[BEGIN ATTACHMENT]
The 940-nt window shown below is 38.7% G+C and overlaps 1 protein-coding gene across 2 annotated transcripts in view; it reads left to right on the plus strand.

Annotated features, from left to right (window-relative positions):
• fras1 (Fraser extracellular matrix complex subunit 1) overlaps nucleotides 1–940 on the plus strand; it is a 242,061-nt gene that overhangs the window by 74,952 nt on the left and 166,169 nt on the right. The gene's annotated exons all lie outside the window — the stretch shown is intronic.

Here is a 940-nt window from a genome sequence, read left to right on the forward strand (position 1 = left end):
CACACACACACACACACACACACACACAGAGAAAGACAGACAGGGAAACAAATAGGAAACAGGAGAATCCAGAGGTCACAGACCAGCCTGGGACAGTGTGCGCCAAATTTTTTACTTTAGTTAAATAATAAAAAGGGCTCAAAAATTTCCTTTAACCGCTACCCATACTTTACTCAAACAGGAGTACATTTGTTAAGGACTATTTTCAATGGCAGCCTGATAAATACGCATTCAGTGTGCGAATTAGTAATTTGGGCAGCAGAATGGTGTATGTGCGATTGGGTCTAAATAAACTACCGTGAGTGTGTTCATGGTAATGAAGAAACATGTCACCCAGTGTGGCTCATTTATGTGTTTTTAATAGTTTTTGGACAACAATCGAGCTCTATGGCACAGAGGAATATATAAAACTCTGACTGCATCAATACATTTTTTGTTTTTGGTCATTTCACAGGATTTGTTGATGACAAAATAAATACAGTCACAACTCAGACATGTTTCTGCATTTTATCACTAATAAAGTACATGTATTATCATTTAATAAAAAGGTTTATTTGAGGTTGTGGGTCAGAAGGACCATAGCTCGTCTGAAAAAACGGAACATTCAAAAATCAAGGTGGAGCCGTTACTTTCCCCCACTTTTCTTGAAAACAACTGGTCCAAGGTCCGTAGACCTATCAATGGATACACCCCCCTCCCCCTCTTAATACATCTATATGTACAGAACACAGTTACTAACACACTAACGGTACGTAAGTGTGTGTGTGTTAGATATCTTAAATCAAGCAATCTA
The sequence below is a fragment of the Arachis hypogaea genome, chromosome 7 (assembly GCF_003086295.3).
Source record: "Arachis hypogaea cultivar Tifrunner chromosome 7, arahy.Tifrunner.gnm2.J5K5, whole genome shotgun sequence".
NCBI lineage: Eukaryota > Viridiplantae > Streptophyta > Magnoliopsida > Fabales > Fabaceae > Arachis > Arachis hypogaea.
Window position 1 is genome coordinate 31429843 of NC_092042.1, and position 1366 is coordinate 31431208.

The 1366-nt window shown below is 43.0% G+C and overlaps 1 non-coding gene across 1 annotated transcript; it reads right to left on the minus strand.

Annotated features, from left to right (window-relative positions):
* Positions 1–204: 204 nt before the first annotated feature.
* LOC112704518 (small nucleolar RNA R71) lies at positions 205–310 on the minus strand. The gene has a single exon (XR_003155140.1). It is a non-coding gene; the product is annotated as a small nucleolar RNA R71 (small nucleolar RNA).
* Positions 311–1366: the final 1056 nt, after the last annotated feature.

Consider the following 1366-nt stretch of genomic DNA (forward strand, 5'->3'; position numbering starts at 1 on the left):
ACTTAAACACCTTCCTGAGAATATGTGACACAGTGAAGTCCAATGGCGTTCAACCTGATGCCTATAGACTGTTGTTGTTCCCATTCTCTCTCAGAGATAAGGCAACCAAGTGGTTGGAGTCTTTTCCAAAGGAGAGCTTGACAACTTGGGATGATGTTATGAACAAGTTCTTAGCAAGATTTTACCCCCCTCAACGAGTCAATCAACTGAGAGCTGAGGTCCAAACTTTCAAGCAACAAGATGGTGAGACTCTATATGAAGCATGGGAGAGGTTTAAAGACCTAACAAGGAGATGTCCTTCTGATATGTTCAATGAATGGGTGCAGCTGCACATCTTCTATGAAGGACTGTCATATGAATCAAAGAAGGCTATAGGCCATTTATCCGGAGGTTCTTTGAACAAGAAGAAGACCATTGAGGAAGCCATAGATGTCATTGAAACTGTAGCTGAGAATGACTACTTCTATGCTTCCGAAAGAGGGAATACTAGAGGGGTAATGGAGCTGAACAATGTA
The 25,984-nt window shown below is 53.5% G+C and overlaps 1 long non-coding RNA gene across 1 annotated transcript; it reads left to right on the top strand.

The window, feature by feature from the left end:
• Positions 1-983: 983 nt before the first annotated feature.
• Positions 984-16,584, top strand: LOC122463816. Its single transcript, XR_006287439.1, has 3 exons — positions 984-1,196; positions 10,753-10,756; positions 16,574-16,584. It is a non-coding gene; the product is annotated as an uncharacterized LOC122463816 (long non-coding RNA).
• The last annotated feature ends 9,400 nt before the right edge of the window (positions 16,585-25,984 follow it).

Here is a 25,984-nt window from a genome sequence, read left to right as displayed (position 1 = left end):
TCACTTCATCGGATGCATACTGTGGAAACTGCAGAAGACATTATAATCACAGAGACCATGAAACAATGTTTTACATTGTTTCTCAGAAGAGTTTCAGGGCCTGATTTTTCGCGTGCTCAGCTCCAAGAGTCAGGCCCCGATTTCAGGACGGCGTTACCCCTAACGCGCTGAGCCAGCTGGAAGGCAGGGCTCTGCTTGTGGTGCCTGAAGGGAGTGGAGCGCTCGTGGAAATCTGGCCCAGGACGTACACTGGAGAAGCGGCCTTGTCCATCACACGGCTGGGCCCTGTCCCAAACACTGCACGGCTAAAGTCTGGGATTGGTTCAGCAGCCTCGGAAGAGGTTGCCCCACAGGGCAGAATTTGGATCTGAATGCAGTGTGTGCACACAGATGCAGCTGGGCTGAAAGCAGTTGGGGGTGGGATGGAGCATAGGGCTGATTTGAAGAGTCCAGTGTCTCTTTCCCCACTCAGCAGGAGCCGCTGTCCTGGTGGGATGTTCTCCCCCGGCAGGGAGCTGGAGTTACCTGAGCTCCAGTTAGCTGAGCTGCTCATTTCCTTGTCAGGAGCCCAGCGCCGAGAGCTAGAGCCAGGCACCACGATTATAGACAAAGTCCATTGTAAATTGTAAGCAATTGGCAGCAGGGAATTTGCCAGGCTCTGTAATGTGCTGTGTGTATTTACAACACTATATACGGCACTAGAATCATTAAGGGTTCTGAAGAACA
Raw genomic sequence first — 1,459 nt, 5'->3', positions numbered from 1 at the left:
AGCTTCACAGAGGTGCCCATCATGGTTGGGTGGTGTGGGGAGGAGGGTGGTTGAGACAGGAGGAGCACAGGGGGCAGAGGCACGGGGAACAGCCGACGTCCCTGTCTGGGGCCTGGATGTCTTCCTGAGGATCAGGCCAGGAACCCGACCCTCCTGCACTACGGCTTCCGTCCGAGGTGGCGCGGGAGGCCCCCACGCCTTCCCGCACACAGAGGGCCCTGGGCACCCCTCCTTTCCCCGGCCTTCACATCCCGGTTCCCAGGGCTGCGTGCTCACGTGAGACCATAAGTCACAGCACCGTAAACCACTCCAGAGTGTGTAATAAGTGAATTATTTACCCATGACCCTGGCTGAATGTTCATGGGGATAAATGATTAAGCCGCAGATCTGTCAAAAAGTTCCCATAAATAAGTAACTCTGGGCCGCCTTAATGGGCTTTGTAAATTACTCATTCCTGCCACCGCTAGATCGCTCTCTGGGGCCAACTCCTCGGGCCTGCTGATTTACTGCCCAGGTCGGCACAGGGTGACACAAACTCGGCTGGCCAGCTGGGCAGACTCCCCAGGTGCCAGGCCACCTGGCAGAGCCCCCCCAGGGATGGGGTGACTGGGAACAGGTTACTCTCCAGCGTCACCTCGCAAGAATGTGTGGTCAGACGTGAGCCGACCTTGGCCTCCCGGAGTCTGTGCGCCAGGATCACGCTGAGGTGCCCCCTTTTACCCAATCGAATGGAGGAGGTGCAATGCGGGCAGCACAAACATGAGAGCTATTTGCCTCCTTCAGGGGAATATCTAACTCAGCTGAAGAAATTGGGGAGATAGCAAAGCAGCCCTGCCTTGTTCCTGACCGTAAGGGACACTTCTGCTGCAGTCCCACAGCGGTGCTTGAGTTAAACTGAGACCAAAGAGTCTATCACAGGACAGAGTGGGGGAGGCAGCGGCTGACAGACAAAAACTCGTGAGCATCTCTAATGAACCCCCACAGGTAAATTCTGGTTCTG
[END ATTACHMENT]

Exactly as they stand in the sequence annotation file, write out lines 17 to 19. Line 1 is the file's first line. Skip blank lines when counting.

The 25,984-nt window shown below is 53.5% G+C and overlaps 1 long non-coding RNA gene across 1 annotated transcript; it reads left to right on the top strand.

The window, feature by feature from the left end:
• Positions 1-983: 983 nt before the first annotated feature.